Your Fearless Leader has crossed the line this week. the state line that is, I’m in Arkansas. I’m escorting a tour for a group that requested some cultural and historical sites important to Native Americans. I’m visiting places that I didn’t know about or hadn’t taken the time to explore. I’m finding out, once again, there are lots of things to discover close to home.
We have visited laboratories where artifacts are cleaned, identified and stored. We made our way to Fort Smith, where I love to tell about the Visitors Center that is in a bordello. The starting place of the movie True Grit, the National Park here works to preserve the stories of the real Wild West-the cowboys, the outlaws and the Indians. We learned about the weapons of mass destruction of the day, and they weren’t guns or bombs, but European diseases that the Native Americans had no immunity to or resistance to withstand. It wasn’t in the people’s best interest to be hospitable as greeting the foreigners only wound up being a death sentence in so many ways. There are many ugly truths that didn’t make it into our history books… yet.
Crossing the state of Arkansas is always a good drive, with toll-free interstates that wind though miles of forest. Like most motorists today, our bus driver followed his GPS. I’m guessing that the “short cut” he took was supposed to save us time. But when the asphalt no longer had stripes and began to get more and more narrow and tree limbs were almost touching both sides of the bus, we had to wonder. Then when the pavement gave way to gravel and a creek was crossing the road, I had to think, this may be a first. We’ve never forded a creek in a bus before! The driver did get out and walk it to see what was around the next bend and fortunately it was the road we would’ve already been down if we hadn’t wasted so much time saving time on the longer short cut. It may have been the most memorable part of the day.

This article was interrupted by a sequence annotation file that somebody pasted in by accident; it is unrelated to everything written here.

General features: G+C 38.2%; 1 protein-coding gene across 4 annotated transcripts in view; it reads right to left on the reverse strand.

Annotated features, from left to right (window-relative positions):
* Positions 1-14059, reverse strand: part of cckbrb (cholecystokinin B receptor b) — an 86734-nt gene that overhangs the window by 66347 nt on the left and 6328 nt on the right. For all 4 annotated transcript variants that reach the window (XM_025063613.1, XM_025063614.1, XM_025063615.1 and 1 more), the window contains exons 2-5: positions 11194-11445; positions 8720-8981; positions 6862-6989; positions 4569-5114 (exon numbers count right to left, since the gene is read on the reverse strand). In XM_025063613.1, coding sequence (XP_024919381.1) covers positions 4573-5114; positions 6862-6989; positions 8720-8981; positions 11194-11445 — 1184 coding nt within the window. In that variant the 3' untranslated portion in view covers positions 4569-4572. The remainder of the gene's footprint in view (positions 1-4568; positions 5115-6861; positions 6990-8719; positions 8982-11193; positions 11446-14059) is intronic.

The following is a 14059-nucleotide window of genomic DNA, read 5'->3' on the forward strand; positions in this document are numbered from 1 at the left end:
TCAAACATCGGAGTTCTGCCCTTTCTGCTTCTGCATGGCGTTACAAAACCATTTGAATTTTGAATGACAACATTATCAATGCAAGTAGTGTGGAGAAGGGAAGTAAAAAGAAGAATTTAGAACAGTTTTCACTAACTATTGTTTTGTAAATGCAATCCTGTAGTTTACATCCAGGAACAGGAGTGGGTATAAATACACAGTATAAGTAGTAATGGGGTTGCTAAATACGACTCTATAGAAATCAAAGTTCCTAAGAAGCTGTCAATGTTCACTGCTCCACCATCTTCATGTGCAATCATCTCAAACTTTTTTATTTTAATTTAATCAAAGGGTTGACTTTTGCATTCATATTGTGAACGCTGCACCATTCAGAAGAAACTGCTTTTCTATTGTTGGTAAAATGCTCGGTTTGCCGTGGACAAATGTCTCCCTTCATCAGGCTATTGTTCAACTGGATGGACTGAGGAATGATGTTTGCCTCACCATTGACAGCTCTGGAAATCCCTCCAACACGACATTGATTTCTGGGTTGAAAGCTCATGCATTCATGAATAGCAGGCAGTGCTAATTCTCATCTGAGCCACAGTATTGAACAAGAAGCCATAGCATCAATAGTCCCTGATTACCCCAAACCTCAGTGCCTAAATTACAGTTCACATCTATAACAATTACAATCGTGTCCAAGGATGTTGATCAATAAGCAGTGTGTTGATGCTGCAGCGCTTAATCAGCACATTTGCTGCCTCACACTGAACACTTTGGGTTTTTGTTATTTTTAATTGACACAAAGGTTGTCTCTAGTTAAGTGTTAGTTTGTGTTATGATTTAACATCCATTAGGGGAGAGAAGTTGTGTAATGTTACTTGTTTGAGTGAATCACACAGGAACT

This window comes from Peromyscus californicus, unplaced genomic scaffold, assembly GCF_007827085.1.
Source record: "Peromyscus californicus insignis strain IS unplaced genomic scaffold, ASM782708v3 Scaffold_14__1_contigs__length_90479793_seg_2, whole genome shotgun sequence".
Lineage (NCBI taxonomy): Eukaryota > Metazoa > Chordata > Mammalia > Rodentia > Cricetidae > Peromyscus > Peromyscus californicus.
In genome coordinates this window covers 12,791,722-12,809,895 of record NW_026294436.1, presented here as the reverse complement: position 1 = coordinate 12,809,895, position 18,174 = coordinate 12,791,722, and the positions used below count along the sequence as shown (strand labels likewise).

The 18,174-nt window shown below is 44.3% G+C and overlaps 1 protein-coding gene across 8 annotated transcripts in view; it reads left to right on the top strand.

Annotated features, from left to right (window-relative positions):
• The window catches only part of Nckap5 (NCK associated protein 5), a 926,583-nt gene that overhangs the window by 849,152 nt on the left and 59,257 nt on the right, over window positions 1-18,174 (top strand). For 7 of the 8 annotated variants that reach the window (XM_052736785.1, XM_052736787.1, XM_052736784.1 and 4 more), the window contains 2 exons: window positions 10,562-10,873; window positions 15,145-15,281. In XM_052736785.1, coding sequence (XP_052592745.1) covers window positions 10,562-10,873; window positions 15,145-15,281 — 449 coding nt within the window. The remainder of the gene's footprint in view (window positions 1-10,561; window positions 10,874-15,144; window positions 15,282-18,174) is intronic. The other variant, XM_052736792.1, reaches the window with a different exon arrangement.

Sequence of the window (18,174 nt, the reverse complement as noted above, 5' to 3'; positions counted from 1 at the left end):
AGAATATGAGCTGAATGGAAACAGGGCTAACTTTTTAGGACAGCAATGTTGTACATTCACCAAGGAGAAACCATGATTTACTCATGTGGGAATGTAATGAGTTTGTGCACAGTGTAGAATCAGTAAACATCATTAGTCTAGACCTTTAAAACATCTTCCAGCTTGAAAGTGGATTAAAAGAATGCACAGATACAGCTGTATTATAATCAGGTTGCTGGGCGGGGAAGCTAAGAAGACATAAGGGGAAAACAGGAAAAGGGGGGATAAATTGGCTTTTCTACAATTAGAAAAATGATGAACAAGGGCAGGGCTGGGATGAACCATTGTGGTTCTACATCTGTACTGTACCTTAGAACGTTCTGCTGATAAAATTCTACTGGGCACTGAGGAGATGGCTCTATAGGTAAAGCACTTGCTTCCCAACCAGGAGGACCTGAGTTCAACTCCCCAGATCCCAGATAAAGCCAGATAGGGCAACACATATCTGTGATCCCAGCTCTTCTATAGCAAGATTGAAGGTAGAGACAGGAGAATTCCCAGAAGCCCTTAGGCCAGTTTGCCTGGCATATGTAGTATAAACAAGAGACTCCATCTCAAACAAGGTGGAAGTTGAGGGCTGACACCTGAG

We rolled into Hot Springs, where the thermal water is free and 104 degrees. The city has public spigots that allow you to fill up your jugs for those folks that still want the healing powers of the magnesium rich water. I couldn’t help but notice a couple filling up dozens of milk jugs and loading them two deep in the bed of a truck. Curiosity got the best of me, and I ventured over to ask what I was missing. These folks drive to Hot Springs twice a year to get their water. They haul about 200 gallons of water home to, you guessed it, Oklahoma, so they can enjoy the water all year.
We will work our way to Mississippi following important sites along the various Indian Removal Trails. A motor coach trip can be a living textbook, with myths being debunked and truer truths coming out. Travel can mean far away, exotic destinations, but there’s plenty of fascinating things to see and do within a day’s drive of our home state, as long as you don’t take shortcuts.
Patti Beth Anderson has more than 20 years of experience in the group travel industry taking people all over the world. Her motto is "I return with the same number of people I left with… not necessarily the same people, but the same number nevertheless. So no 'crankpots' allowed" She may be reached at 918-786-3318 or firstname.lastname@example.org.